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Veganism

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Apr. 11th, 2004 | 02:28 pm

I went out to dinner with the group of friends on the atkins diet last friday night. I think my transformation into a peta-loving militant vegan is nearly complete.

At one point one person offered some of his pastrami to another diner. The sight of the slice of dead animal flesh marbled with large chunks of fat was revolting. When I saw it dangling from his fork my first reaction was to grimace and cover my gaze.

I'm not as freaked out by hot dogs or even hamburger, but something about seeing decayed animal flesh with large hunks of fat was disturbing.

I did resist the atkins fad in my own little way. While they were all ordering bread free slabs of meat (with the occasional side of vegetables) I ordered a bagel.

Though I should admit that I've not been a perfect vegan, after about three months of being vegan, I told J about wanting this vegetarian goat cheese pizza from a nearby wood fired pizza company. It only took a little bit of encouragement from her before I was at the restaurant munching down on several slices of high quality goat cheese pizza.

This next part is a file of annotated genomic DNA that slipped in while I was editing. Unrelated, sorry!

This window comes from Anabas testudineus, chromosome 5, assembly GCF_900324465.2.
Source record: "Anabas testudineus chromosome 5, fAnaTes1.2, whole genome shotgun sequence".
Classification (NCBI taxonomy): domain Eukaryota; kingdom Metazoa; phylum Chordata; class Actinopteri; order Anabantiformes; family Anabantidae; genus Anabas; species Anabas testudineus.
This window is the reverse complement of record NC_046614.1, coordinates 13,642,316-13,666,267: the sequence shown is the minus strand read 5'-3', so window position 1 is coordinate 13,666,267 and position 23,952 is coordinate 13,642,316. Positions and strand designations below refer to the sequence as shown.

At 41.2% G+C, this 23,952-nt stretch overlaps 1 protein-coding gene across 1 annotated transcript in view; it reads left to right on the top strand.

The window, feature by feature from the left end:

Feeling somewhat guilty afterward, I did penance by sending money to the UN Population Fund. (It does seem like I take to strict belief systems quite easily). (I'm less guilt ridden if the occasional piece of vegetarian food some one feels like sharing with me has trace amounts of milk or dairy).

I wonder if near-vegan is good enough (it certainly is more palatable to others than fully vegan.)

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from: musicwomyn
date: Apr. 11th, 2004 02:56 pm (UTC)
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I have let go of being a perfect vegan and called myself a faux-vegan or flexi-vegan. I think being vegetarian, but making conscientious choices around dairy and egg purchases is wise. I don't think I can be vegan nor am I really sure I want to be vegan. I do want to make sure I buy cruelty-free products, though. I think near-vegan is good enough and you do so much good that it is allowed. No one can be perfect about this stuff

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Usqueba

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from: usqueba
date: Apr. 11th, 2004 11:30 pm (UTC)
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I'm not as freaked out by hot dogs or even hamburger, but something about seeing decayed animal flesh with large hunks of fat was disturbing.

?? Pastrami is no more "decayed" than hot dogs or hamburger. The "decay" rate is VERY slow if it's in the refrig. and/or it's been cooked. If it's done *right*, pastrami doesn't HAVE "large hunks" of fat. Large hunks indicates it's a cheap-assed cut of meat. That's another story.

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